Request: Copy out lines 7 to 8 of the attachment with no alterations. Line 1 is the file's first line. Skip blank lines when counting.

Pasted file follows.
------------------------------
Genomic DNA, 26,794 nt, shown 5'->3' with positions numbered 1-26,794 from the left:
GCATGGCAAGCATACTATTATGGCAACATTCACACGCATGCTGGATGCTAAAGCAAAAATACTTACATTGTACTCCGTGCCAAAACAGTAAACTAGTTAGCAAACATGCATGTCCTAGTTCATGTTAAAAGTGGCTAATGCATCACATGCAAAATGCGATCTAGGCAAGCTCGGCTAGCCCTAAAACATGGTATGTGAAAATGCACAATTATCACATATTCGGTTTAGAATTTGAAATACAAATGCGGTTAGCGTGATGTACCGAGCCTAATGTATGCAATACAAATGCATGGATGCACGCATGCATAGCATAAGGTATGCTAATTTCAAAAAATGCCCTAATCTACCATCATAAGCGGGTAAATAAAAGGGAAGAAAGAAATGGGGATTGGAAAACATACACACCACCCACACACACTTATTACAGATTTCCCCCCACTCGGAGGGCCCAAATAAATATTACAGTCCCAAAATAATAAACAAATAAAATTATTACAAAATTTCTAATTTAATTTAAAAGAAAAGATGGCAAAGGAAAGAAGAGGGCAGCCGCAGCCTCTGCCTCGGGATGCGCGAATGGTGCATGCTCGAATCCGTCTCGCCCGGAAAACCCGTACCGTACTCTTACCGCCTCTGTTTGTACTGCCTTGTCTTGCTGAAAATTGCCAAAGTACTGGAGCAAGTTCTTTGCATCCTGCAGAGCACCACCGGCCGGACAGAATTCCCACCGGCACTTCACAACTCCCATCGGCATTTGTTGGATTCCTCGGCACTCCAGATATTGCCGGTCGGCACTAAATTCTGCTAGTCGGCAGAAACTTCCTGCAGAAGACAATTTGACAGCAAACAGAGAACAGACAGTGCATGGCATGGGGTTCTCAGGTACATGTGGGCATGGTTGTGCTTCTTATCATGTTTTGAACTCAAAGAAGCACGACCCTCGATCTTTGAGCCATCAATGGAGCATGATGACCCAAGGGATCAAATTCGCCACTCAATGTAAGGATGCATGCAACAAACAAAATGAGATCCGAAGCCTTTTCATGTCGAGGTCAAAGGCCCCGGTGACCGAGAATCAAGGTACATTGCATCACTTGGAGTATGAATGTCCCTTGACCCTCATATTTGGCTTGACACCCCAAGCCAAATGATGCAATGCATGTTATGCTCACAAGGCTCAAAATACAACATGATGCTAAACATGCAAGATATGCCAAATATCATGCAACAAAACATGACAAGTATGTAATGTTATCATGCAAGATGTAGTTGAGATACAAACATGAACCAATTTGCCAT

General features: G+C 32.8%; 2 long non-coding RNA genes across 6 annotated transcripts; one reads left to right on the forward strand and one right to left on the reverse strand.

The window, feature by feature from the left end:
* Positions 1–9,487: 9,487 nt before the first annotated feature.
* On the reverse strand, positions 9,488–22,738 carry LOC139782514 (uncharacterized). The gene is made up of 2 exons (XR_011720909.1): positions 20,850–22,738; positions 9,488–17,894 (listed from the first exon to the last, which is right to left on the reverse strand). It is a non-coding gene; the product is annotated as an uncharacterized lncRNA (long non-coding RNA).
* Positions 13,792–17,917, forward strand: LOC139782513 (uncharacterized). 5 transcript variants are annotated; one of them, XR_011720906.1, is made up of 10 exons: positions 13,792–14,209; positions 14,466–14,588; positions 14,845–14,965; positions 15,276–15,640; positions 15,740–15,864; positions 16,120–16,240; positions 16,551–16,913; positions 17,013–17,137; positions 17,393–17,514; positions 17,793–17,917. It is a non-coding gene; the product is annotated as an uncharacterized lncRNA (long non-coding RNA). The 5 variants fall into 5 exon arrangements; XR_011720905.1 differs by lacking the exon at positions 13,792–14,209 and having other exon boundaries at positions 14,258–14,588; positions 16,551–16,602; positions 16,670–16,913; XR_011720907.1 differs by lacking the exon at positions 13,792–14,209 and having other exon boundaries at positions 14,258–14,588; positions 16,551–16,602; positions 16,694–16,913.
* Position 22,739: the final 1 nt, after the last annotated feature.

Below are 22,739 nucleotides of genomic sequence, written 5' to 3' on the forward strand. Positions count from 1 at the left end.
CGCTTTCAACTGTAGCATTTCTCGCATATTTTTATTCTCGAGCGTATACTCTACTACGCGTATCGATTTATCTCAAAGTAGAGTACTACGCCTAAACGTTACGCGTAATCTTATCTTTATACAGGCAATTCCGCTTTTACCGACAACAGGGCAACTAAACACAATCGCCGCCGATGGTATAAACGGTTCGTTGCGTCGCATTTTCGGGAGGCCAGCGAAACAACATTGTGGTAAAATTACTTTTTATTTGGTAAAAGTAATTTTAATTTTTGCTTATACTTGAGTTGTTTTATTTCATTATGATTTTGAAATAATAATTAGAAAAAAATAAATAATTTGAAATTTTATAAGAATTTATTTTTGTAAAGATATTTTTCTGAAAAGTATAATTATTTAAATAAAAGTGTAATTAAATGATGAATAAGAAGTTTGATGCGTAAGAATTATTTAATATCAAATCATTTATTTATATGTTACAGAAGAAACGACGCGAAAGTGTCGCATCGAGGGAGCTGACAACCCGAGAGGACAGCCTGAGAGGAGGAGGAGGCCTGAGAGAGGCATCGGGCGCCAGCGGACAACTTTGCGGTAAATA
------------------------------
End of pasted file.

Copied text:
* Positions 13,792–17,917, forward strand: LOC139782513 (uncharacterized). 5 transcript variants are annotated; one of them, XR_011720906.1, is made up of 10 exons: positions 13,792–14,209; positions 14,466–14,588; positions 14,845–14,965; positions 15,276–15,640; positions 15,740–15,864; positions 16,120–16,240; positions 16,551–16,913; positions 17,013–17,137; positions 17,393–17,514; positions 17,793–17,917. It is a non-coding gene; the product is annotated as an uncharacterized lncRNA (long non-coding RNA). The 5 variants fall into 5 exon arrangements; XR_011720905.1 differs by lacking the exon at positions 13,792–14,209 and having other exon boundaries at positions 14,258–14,588; positions 16,551–16,602; positions 16,670–16,913; XR_011720907.1 differs by lacking the exon at positions 13,792–14,209 and having other exon boundaries at positions 14,258–14,588; positions 16,551–16,602; positions 16,694–16,913.
* Position 22,739: the final 1 nt, after the last annotated feature.